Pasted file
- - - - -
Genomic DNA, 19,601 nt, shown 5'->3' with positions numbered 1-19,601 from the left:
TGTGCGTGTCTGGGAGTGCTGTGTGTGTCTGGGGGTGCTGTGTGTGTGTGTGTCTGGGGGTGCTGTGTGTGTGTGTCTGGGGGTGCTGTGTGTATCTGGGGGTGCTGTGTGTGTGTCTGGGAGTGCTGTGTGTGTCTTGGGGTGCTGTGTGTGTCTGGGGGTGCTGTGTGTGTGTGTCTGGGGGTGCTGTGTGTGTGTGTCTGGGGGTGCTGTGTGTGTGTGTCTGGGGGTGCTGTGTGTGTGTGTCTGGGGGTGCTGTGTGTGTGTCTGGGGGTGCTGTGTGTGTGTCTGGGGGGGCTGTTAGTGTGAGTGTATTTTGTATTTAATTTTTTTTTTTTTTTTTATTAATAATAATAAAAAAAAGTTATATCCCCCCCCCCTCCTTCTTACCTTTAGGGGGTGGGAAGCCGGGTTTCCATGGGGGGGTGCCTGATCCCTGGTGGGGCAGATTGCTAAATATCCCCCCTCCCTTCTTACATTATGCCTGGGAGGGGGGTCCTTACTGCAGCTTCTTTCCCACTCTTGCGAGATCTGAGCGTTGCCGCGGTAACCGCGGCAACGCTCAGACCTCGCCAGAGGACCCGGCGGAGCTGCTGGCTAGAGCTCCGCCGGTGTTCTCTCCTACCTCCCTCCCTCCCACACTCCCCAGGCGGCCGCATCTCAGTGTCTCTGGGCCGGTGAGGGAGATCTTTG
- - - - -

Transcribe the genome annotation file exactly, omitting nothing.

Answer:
Genomic DNA, 19,601 nt, shown 5'->3' with positions numbered 1-19,601 from the left:
TGTGCGTGTCTGGGAGTGCTGTGTGTGTCTGGGGGTGCTGTGTGTGTGTGTGTCTGGGGGTGCTGTGTGTGTGTGTCTGGGGGTGCTGTGTGTATCTGGGGGTGCTGTGTGTGTGTCTGGGAGTGCTGTGTGTGTCTTGGGGTGCTGTGTGTGTCTGGGGGTGCTGTGTGTGTGTGTCTGGGGGTGCTGTGTGTGTGTGTCTGGGGGTGCTGTGTGTGTGTGTCTGGGGGTGCTGTGTGTGTGTGTCTGGGGGTGCTGTGTGTGTGTCTGGGGGTGCTGTGTGTGTGTCTGGGGGGGCTGTTAGTGTGAGTGTATTTTGTATTTAATTTTTTTTTTTTTTTTTATTAATAATAATAAAAAAAAGTTATATCCCCCCCCCCTCCTTCTTACCTTTAGGGGGTGGGAAGCCGGGTTTCCATGGGGGGGTGCCTGATCCCTGGTGGGGCAGATTGCTAAATATCCCCCCTCCCTTCTTACATTATGCCTGGGAGGGGGGTCCTTACTGCAGCTTCTTTCCCACTCTTGCGAGATCTGAGCGTTGCCGCGGTAACCGCGGCAACGCTCAGACCTCGCCAGAGGACCCGGCGGAGCTGCTGGCTAGAGCTCCGCCGGTGTTCTCTCCTACCTCCCTCCCTCCCACACTCCCCAGGCGGCCGCATCTCAGTGTCTCTGGGCCGGTGAGGGAGATCTTTG